Skip to main content

Op-Ed: Sourcing is Hard

Sourcing is hard. It’s a profession. Apparel sourcing execs log more miles a year than executives in most industries. So, why are there still problems?

Yogi Berra once said, “Baseball is 90 percent mental, the other half is physical.” In sourcing, we might say 90 percent of the problems are from not talking to your supply chain, the other half are bad accounting. Why?

In the old days, brands owned their own factories. VF still does. Most do not. Few start their careers in factories. As a result, the loss of hands-on operations talent up and down the chain has been staggering. This has caused a shift of power to the factory as the supply chain’s problem solver.

At Sourcing Journal’s Summit in New York in September, we saw a room full of world class sourcing execs. Just a dozen years ago, we had an event in Central America where even though we had a room full of world class suppliers, we did not have a world class supply chain in the room.

But we do now. Example: A buyer walks into a factory and sees yoga pants…asks if they make them…orders 40,000 pair on the spot…gets them in 45 days…sells them all like it was Black Friday…and the subject of cost never came up.

The industry saw a future where all the factory would get was a “sketch and a check.” In the above example, there was no sketch, just a check. The factory was the problem solver – designer, product developer, fabric printer, lean producer, ship direct-to-store. Was this an apparel factory or an innovation company?

Related Stories

Let’s turn this around. A buyer comes back to a factory and says you have to lower your costs 10 percent. The factory responds saying, “I know my costs, it’s my job to know my costs. Tell me how you’re going to increase your sales because THAT is the core problem here.”

Why is sales forecasting getting harder? The reason is that the pace of change is accelerating. One brand executive told me, “For the last 100 years, this year’s sales were based on last year’s. This model does not work anymore. We wait for what the brand’s want…but they don’t know.”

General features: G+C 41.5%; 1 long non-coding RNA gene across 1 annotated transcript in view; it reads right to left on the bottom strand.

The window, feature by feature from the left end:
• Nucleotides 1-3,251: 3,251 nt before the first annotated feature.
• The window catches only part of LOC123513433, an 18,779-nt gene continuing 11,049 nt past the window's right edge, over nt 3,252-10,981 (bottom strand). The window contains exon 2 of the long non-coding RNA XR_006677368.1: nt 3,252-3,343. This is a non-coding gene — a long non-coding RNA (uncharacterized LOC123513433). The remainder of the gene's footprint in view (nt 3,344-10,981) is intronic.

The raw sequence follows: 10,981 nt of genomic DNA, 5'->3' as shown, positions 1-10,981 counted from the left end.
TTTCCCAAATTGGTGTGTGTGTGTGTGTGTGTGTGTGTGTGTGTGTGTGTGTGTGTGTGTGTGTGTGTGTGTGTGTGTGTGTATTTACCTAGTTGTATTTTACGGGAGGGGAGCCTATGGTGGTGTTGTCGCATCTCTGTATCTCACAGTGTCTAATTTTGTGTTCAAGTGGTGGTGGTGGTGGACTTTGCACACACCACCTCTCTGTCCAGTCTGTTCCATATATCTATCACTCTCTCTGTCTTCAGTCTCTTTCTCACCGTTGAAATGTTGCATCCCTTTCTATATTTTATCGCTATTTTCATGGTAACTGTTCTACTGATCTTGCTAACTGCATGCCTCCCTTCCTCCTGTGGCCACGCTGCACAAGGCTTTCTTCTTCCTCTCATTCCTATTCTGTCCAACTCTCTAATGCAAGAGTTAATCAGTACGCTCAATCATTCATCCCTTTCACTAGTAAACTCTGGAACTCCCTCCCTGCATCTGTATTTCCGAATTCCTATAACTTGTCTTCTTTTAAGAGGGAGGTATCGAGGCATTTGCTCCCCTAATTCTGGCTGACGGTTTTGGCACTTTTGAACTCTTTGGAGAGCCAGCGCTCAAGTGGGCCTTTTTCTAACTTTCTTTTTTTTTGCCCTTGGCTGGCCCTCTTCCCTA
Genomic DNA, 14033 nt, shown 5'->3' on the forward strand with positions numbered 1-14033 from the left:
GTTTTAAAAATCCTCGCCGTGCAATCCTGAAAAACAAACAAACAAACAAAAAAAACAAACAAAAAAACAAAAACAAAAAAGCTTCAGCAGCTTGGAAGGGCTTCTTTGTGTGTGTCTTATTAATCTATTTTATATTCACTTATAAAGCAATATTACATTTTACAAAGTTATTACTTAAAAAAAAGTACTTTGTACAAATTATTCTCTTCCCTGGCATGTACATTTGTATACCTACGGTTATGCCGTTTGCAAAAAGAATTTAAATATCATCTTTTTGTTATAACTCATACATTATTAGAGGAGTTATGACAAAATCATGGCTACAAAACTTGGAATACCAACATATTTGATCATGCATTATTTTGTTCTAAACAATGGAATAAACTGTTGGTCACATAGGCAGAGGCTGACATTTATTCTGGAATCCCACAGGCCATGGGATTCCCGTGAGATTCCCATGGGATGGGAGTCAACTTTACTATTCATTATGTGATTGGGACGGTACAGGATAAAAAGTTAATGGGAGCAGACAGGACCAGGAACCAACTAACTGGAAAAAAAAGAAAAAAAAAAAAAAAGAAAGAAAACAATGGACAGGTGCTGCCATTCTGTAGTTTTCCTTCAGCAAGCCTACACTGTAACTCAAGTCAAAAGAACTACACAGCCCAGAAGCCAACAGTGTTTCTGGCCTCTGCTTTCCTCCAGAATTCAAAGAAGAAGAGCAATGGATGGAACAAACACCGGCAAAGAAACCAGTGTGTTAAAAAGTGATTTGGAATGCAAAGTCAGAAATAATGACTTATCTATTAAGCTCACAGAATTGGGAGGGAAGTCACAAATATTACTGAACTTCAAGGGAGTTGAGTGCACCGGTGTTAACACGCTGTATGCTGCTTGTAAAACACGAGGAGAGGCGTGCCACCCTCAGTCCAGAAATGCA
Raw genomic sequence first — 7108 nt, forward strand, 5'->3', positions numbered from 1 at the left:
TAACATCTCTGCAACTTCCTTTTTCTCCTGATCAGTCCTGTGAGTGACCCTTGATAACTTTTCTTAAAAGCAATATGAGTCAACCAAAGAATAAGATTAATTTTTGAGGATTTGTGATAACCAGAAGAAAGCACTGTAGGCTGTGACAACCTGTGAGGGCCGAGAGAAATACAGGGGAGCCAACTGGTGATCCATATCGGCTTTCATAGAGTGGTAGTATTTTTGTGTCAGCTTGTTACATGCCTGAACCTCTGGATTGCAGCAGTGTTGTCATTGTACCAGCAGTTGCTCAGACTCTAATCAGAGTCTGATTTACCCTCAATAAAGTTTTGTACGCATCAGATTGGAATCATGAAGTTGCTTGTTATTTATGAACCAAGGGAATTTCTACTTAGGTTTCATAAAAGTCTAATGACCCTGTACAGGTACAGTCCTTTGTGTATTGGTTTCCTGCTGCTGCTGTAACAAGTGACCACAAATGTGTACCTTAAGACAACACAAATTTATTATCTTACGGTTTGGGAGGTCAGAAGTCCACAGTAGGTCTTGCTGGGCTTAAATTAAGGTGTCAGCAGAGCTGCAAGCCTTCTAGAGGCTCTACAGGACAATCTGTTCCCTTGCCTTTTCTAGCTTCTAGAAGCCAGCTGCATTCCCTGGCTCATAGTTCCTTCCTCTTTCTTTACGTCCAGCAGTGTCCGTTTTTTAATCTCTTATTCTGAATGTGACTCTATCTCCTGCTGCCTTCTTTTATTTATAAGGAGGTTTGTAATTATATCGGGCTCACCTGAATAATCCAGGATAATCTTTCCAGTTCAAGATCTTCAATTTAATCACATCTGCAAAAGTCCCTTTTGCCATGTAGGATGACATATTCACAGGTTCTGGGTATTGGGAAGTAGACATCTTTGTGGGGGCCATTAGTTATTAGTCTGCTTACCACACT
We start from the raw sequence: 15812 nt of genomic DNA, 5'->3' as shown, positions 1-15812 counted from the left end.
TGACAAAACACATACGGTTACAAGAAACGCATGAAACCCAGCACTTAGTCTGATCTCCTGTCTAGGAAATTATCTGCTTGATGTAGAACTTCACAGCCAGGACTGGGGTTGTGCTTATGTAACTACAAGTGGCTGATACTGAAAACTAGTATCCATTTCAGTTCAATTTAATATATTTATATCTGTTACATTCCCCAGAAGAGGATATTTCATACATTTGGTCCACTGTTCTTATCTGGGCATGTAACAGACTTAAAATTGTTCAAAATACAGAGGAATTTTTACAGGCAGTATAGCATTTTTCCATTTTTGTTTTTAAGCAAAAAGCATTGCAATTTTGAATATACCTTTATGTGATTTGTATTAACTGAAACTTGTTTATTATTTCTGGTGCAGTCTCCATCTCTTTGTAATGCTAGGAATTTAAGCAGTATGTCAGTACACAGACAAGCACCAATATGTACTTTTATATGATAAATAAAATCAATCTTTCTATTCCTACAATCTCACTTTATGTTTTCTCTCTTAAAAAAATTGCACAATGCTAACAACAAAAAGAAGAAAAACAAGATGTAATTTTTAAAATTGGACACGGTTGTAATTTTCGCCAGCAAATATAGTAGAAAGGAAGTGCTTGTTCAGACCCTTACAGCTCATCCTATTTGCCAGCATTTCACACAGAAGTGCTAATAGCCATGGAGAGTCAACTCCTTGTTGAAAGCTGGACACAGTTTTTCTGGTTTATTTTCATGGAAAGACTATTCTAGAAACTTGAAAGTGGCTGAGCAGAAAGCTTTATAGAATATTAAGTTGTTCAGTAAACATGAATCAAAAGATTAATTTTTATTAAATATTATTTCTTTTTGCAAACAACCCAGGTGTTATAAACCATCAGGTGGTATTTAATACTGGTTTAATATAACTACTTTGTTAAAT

That’s where the supply chain comes in – fiber, yarn, fabric, finishing, zippers, thread, elastic, labels, fasteners, embellishment, logistics, technology, and much more. Remember this – the supply chain knows who is making what for whom, and their capacity to make it.

Is production coming back? Ask the thread guys. Who makes world class underwear? Ask the elastic guys. Where is there a great pants factory? Ask the zipper guys. How can I differentiate my garment? Ask the label/embellishment guys. The supply chain knows.

Americas Apparel Producers’ Network (AAPN) has been filling rooms with every link in the chain “from the dirt to the shirt” for decades. What do you get when you do that? Disruption. Anxiety. Truth. TRUST. Until you earn trust, you’ll never get speed. These meetings build relationships, and do so without an agenda!

When the topics are current issues, it’s almost impossible to have an agenda in advance. At our 2012 meeting, for example, someone said, “production is coming back.” Really? Was it? If so, why? In fact, if so, then what are the differences between Asia and the Americas? What is the score? (This discussion was NOT on the agenda).

To find out, a veteran sourcing executive created a 31 question survey. Major topics were: knowledge of the U.S. market, verticality, cost, speed, ease, product development, sustainability and risk. He asked his peers to give a score of 1 to 5 to Asia, then 1 to 5 to the Americas and explain why. He got a 100 percent response. The score? 3.1 for the Americas, 3.5 for Asia.